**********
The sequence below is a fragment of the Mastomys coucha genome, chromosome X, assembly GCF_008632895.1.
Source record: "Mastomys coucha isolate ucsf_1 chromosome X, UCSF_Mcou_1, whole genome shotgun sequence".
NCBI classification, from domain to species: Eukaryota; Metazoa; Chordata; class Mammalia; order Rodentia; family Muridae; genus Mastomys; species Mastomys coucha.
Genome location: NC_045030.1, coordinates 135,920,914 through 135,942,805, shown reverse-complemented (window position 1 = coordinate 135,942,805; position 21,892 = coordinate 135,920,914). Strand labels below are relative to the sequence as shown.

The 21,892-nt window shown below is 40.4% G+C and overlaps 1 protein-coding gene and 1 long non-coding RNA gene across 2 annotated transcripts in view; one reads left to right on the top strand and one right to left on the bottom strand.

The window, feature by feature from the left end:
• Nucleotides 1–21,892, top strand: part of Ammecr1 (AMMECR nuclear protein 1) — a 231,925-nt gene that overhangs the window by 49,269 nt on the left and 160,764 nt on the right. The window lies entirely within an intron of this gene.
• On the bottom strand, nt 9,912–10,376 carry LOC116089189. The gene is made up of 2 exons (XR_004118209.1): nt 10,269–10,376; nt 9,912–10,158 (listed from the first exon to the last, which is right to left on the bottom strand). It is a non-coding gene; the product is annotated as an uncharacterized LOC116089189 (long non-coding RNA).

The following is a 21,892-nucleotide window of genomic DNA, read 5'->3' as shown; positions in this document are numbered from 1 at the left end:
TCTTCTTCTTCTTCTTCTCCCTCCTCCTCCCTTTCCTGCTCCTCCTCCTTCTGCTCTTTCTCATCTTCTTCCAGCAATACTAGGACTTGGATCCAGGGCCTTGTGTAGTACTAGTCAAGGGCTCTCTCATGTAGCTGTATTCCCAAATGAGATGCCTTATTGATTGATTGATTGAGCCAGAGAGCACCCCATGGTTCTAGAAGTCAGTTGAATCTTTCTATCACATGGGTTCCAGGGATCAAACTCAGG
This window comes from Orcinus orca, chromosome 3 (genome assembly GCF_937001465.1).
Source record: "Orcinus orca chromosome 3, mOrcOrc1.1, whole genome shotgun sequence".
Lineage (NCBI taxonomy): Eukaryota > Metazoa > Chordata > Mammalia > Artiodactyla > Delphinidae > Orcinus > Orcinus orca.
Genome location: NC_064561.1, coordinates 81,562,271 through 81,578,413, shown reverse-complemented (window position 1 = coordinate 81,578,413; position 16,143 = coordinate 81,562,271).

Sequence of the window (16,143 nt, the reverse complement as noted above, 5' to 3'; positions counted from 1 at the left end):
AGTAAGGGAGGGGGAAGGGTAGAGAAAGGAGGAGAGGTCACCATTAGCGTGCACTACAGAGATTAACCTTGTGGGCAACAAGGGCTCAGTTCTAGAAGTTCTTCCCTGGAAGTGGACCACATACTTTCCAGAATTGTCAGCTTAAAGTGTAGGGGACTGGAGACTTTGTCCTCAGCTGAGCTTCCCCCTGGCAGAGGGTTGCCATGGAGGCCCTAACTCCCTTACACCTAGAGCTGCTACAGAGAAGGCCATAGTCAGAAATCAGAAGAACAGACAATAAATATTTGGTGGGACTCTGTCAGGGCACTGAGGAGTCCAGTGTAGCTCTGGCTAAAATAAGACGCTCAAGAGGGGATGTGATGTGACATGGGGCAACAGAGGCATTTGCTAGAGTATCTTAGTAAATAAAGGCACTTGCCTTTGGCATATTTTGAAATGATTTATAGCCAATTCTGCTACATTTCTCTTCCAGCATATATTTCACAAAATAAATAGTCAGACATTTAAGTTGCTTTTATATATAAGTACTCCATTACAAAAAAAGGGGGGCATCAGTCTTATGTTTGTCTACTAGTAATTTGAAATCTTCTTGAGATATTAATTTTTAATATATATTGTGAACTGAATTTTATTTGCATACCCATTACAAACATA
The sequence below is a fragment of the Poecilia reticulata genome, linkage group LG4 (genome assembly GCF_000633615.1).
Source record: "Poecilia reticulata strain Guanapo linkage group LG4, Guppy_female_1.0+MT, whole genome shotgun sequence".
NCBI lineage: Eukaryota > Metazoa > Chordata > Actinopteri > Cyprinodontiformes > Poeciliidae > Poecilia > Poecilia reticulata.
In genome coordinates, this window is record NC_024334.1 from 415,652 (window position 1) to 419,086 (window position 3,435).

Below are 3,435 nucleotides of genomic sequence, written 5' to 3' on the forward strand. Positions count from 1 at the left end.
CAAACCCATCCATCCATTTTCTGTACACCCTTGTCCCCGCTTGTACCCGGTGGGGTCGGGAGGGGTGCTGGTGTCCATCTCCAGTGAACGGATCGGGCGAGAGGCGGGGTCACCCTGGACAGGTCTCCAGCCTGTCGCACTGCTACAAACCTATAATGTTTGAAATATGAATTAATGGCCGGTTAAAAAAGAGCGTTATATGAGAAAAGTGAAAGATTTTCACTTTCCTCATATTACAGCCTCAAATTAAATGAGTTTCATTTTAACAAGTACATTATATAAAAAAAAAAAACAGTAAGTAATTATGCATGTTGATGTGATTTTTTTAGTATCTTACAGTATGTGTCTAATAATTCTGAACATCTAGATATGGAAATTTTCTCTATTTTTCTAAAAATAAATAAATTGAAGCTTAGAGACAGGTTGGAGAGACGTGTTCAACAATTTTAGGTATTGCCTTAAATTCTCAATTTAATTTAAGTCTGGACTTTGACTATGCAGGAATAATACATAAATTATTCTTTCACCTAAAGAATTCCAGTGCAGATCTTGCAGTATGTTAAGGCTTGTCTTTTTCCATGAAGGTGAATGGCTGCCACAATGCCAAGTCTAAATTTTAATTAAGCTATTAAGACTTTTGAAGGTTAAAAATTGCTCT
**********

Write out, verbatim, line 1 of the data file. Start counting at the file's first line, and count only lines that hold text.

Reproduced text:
The sequence below is a fragment of the Mastomys coucha genome, chromosome X, assembly GCF_008632895.1.